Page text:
I can understand why game developers working on next-gen games might be psyched to play around with voice commands. They represent an interesting and relatively new way to let players interact with games. But there's at least one next-gen voice command I can happily do without.
Every Xbox One owner (and every PS4 owner with a microphone or PlayStation Camera plugged in) can theoretically control their consoles with their voices. As a result, game developers can add voice functionality to next-gen games and assume that a large number of players will be able to use it. Games offer a lot of potential applications for voice, both interesting (tactical commands and complicated menu-navigation could theoretically get a lot easier) and less interesting (no one is going to switch weapons with their voice when the d-pad is right there).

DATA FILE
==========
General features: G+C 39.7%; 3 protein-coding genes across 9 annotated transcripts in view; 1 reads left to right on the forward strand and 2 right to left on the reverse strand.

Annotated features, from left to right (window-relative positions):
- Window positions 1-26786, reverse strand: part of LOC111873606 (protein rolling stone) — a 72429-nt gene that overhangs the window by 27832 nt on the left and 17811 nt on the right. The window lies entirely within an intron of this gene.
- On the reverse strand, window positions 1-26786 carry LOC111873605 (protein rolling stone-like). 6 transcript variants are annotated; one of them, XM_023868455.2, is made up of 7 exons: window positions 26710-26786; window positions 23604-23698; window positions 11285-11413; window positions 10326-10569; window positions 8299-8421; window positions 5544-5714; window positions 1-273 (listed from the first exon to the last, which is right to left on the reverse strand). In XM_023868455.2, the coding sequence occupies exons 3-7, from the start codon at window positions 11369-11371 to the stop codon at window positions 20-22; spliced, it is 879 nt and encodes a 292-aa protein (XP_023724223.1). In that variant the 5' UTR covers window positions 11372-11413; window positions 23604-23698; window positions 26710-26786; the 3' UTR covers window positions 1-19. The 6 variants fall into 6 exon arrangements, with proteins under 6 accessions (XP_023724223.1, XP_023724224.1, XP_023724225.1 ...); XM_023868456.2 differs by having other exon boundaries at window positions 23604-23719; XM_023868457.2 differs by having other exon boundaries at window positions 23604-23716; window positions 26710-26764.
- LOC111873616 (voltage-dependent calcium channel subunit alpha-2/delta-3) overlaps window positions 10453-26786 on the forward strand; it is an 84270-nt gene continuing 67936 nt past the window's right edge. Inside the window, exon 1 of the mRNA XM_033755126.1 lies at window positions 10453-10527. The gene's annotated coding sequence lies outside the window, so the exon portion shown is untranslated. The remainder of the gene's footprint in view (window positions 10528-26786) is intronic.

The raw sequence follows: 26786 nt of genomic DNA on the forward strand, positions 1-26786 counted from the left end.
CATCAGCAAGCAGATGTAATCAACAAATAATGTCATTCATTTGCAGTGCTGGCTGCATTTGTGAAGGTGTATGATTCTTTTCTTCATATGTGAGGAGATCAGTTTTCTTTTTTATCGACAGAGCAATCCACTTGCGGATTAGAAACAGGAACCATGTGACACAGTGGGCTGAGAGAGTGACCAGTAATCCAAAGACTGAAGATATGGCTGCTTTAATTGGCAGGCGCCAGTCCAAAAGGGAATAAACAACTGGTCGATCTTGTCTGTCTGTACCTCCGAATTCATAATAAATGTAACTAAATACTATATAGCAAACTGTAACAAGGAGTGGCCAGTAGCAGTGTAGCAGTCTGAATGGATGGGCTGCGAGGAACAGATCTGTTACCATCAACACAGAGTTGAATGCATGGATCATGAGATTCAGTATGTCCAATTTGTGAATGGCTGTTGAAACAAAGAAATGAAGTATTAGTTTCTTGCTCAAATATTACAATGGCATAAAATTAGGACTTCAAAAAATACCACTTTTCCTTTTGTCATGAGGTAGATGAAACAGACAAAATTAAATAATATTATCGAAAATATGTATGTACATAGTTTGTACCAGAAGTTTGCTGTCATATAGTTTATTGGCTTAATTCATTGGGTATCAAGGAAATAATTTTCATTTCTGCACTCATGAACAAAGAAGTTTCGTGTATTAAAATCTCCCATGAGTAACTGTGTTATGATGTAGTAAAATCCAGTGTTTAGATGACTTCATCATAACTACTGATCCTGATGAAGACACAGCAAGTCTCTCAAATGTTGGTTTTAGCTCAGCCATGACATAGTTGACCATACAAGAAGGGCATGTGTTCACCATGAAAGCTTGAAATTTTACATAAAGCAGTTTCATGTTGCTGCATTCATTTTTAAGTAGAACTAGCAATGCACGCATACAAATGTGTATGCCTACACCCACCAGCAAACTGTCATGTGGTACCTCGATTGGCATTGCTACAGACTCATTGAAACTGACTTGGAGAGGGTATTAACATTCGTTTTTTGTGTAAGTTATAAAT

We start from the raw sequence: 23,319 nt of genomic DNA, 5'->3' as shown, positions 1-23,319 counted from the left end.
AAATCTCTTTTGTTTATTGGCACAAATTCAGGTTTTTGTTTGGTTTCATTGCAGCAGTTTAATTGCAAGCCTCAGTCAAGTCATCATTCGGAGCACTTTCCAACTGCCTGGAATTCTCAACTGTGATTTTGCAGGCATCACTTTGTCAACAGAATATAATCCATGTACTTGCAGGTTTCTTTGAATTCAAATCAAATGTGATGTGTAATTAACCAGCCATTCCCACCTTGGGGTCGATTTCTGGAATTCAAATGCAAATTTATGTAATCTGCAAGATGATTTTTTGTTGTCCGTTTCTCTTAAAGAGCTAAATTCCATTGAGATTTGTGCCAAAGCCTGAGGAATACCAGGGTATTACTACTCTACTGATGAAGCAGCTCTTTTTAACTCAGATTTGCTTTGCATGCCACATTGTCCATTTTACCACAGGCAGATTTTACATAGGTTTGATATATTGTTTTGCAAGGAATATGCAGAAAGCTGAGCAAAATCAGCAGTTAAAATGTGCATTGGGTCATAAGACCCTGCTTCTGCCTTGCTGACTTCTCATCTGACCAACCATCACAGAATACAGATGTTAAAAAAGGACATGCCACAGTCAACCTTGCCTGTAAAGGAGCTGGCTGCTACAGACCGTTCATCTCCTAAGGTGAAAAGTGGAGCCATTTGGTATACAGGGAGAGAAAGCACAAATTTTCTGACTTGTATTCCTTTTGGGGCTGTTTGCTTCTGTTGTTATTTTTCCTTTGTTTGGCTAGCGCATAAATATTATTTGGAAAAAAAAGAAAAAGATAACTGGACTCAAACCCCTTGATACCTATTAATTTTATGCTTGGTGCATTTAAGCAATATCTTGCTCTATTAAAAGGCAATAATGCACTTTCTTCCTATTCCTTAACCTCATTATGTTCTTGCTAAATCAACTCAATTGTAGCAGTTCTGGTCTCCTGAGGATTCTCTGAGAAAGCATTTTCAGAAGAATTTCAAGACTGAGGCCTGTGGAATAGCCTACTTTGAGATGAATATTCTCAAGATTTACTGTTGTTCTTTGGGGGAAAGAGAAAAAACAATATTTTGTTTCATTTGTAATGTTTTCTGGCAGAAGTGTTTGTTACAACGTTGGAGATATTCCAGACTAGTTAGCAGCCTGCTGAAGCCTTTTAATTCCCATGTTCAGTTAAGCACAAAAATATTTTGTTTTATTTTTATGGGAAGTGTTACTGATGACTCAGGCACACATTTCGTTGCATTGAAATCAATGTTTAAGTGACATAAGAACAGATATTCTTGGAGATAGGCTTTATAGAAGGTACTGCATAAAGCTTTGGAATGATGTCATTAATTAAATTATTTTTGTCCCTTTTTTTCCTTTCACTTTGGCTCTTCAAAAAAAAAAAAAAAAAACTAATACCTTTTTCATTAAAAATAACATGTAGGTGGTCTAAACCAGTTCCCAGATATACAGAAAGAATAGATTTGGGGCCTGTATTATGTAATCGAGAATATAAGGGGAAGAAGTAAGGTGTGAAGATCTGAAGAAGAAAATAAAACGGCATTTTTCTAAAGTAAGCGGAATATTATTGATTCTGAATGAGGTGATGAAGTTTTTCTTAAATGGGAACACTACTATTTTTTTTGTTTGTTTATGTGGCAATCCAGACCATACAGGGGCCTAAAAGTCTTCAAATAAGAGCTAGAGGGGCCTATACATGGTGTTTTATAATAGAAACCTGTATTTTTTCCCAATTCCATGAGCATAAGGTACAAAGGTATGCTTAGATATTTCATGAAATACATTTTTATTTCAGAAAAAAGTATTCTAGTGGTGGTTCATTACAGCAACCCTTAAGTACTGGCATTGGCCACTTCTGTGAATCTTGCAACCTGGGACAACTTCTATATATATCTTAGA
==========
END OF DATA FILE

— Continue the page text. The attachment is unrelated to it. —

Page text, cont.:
However: I submit that we do not need to use our voices to pause the game. I learned this last week from Tomb Raider: Definitive Edition, the graphically gussied-up next-gen remake of last year's Tomb Raider reboot. In addition to a graphical face-lift for the environments and a literal face-change for its protagonist, the Definitive Edition adds a host of small next-gen (or, "next-gen") features. They're mostly little things: The DualShock 4 lightbar flashes when Lara Croft fires a gun, the Xbox One Kinect camera lets you lean your body on the couch to see some scenes from different angles.